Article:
Former parliamentarian and Tanzanian ambassador to Sweden Willibrod Slaa, lawyer and activist Boniface Mwabukusi and political activist Mdude Nyagali, have been arrested since Saturday for publicly opposing an agreement which grants an Emirati logistics company control over major Tanzanian ports.
The accord was signed in October last year by Tanzanian President Samia Suluhu Hassan and Emirati ports and customs chief Ahmed Mahboob Musabih, and endorsed by Tanzania’s parliament on 10 June.
It will allow the UAE to aid in developing, managing and operating Tanzania’s ports, logistics parks, special economic zones, and trade corridors, among other infrastructure.
“The Tanzanian authorities’ crackdown on critics of the UAE port deal reveals their growing intolerance for dissent,” said Tigere Chagutah, Amnesty’s regional director for East and Southern Africa.
“The authorities must stop arbitrarily detaining activists simply for peacefully expressing their views, and immediately and unconditionally release these activists to ensure the respect of the right to freedom of expression.”
‘Snuffing out dissent’
Prior to his arrest, Mwabukusi launched a court petition which argued that the port agreement endangered national sovereignty and security and violated the country’s constitution.
Formal charges against Slaa, Mwabukusi and Nygali have yet to be presented but all three of the detained critics have been denied bail, lawyers told Amnesty.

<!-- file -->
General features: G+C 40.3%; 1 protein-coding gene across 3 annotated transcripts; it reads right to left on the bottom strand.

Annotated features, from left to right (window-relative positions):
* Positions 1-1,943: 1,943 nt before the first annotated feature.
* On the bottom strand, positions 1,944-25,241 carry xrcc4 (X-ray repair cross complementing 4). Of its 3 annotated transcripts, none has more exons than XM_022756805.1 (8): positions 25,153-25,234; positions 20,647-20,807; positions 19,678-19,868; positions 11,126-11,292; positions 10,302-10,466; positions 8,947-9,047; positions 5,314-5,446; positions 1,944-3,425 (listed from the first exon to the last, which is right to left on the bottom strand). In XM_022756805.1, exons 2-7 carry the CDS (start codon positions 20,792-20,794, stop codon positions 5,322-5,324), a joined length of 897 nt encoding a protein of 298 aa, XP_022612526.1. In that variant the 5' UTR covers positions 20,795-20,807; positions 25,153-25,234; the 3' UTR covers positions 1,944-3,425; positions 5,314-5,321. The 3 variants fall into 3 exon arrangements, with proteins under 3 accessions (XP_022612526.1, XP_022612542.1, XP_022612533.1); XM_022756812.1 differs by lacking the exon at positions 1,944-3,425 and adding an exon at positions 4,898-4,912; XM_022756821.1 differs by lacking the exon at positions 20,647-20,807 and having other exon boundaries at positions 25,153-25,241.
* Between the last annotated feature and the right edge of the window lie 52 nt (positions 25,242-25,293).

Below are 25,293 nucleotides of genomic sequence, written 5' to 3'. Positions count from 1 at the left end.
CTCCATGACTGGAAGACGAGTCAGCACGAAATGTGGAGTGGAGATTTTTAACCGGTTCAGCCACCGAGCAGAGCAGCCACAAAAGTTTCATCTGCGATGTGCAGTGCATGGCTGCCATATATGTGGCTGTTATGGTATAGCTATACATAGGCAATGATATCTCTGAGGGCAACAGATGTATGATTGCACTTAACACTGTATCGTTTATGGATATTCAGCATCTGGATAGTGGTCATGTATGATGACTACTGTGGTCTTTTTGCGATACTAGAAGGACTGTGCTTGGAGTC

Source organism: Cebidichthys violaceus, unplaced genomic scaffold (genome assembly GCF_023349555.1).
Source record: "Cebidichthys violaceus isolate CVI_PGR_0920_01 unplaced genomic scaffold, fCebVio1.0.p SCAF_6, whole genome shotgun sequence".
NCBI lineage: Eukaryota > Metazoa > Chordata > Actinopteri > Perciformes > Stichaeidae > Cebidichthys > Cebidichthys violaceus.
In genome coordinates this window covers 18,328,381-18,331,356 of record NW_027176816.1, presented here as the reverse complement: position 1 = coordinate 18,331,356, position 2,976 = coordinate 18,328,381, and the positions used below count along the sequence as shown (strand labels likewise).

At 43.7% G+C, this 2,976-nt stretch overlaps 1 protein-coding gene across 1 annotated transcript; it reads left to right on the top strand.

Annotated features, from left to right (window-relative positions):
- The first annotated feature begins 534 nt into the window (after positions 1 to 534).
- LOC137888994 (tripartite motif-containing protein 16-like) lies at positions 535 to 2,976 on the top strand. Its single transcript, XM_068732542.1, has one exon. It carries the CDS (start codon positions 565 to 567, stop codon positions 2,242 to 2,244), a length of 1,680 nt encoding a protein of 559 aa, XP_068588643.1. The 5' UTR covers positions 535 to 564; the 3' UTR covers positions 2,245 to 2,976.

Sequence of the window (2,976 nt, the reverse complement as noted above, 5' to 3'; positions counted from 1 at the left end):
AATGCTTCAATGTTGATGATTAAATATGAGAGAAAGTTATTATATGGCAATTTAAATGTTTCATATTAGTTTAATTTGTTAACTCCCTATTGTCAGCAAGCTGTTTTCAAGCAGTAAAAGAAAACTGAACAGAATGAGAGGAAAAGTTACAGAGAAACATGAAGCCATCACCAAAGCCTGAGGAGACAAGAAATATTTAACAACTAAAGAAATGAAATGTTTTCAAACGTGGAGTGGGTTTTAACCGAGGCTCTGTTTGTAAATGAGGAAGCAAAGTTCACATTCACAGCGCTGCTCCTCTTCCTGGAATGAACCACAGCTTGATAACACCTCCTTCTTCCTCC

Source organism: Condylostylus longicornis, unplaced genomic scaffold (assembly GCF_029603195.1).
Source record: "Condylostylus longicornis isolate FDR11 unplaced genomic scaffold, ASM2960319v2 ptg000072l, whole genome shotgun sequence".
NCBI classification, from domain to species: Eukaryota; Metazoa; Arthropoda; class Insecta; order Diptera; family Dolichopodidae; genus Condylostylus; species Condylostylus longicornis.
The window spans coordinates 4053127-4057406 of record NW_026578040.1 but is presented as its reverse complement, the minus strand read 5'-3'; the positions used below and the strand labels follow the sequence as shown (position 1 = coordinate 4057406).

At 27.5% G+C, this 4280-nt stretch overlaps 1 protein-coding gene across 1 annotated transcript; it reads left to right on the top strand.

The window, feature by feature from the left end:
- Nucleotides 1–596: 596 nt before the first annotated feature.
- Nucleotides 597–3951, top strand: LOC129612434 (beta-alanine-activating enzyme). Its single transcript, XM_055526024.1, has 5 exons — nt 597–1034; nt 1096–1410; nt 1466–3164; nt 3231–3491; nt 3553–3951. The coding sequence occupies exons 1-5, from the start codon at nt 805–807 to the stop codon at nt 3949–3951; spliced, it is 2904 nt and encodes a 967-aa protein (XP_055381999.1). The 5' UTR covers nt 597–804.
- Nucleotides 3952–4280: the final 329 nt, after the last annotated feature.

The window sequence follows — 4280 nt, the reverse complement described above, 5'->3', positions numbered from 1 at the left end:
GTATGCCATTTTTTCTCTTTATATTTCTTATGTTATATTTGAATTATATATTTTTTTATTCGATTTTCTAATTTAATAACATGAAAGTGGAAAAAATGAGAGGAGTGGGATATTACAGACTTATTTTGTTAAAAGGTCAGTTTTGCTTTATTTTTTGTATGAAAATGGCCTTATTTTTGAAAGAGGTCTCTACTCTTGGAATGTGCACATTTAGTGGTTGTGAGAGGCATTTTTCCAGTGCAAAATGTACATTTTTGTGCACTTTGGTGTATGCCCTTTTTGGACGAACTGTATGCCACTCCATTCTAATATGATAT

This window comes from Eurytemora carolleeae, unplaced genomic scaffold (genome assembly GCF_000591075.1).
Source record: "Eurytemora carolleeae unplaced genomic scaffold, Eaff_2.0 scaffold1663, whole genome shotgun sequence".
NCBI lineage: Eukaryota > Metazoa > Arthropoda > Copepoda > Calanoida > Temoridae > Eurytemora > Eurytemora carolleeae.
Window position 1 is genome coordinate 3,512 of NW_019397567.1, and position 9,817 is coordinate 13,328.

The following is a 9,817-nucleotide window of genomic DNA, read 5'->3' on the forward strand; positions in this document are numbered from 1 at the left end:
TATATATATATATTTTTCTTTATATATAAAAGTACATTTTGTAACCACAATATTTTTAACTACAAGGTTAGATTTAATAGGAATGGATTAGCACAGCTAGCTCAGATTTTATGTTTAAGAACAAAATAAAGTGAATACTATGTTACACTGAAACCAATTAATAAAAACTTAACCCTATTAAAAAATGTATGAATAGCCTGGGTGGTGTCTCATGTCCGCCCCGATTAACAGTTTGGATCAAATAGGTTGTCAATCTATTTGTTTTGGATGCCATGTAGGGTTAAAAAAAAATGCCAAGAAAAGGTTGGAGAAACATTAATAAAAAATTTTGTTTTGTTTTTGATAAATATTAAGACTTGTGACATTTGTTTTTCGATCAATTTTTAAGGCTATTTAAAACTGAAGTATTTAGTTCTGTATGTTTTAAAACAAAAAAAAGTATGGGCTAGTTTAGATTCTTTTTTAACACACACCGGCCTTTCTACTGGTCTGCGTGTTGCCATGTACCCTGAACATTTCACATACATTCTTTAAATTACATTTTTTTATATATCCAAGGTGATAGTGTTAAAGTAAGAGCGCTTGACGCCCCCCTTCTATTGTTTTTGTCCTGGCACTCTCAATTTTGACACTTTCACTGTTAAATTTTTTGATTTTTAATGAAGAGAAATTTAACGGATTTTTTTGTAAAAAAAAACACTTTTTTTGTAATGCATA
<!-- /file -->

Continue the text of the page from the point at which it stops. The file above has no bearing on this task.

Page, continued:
The lawyer added that police chiefs in the capital Dar es Salaam and southwestern city Mbeya said the three activists would be charged with treason.
Treason carries a mandatory death penalty under Tanzania’s penal code, and is an unbailable offence.
“By criminalising public criticism of the port deal, the Tanzanian authorities are clearly trying to snuff out dissent,” said Chagutah.
“The government should instead enable the public to engage in discussions of all matters of public interest, including the UAE port agreement, and ensure all aspects of the agreement are transparent to ensure the public’s meaningful engagement.”
The Tanzanian agreement is not the first Emirati port agreement to cause a stir in an African country.
In December, Sudan and the UAE struck a $6bn preliminary agreement to develop and operate Abu Amama port on the Red Sea.
The deal includes the construction of an airport, a big agricultural scheme, and dozens of railways and roads to link the Nile to the Red Sea.
Local residents and Sudanese port employees told Middle East Eye it would result in a loss of land with no clear benefit to the community.
Source : Middle East Eye